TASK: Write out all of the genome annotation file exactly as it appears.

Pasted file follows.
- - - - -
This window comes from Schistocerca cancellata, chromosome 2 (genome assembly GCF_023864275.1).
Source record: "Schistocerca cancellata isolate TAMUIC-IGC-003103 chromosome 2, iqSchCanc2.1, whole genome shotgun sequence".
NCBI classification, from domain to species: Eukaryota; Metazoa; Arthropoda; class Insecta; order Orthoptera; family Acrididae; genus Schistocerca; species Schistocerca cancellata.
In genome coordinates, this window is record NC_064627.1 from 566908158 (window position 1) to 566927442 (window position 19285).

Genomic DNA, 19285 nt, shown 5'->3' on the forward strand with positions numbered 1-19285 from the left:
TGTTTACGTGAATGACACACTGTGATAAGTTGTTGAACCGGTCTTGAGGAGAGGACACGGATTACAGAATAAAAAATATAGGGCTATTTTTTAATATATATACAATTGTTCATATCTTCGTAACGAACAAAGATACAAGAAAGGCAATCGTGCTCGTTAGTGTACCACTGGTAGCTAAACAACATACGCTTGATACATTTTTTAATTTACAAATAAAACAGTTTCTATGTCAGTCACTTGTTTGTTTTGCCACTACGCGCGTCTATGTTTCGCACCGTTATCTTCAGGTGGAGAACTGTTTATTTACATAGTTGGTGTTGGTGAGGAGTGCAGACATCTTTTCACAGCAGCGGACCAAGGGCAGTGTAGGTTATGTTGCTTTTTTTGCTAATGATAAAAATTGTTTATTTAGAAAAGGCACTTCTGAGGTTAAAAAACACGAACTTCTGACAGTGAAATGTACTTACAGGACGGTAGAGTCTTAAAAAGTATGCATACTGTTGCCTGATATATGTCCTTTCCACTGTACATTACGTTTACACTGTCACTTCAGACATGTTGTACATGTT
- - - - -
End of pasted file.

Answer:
This window comes from Schistocerca cancellata, chromosome 2 (genome assembly GCF_023864275.1).
Source record: "Schistocerca cancellata isolate TAMUIC-IGC-003103 chromosome 2, iqSchCanc2.1, whole genome shotgun sequence".
NCBI classification, from domain to species: Eukaryota; Metazoa; Arthropoda; class Insecta; order Orthoptera; family Acrididae; genus Schistocerca; species Schistocerca cancellata.
In genome coordinates, this window is record NC_064627.1 from 566908158 (window position 1) to 566927442 (window position 19285).

Genomic DNA, 19285 nt, shown 5'->3' on the forward strand with positions numbered 1-19285 from the left:
TGTTTACGTGAATGACACACTGTGATAAGTTGTTGAACCGGTCTTGAGGAGAGGACACGGATTACAGAATAAAAAATATAGGGCTATTTTTTAATATATATACAATTGTTCATATCTTCGTAACGAACAAAGATACAAGAAAGGCAATCGTGCTCGTTAGTGTACCACTGGTAGCTAAACAACATACGCTTGATACATTTTTTAATTTACAAATAAAACAGTTTCTATGTCAGTCACTTGTTTGTTTTGCCACTACGCGCGTCTATGTTTCGCACCGTTATCTTCAGGTGGAGAACTGTTTATTTACATAGTTGGTGTTGGTGAGGAGTGCAGACATCTTTTCACAGCAGCGGACCAAGGGCAGTGTAGGTTATGTTGCTTTTTTTGCTAATGATAAAAATTGTTTATTTAGAAAAGGCACTTCTGAGGTTAAAAAACACGAACTTCTGACAGTGAAATGTACTTACAGGACGGTAGAGTCTTAAAAAGTATGCATACTGTTGCCTGATATATGTCCTTTCCACTGTACATTACGTTTACACTGTCACTTCAGACATGTTGTACATGTT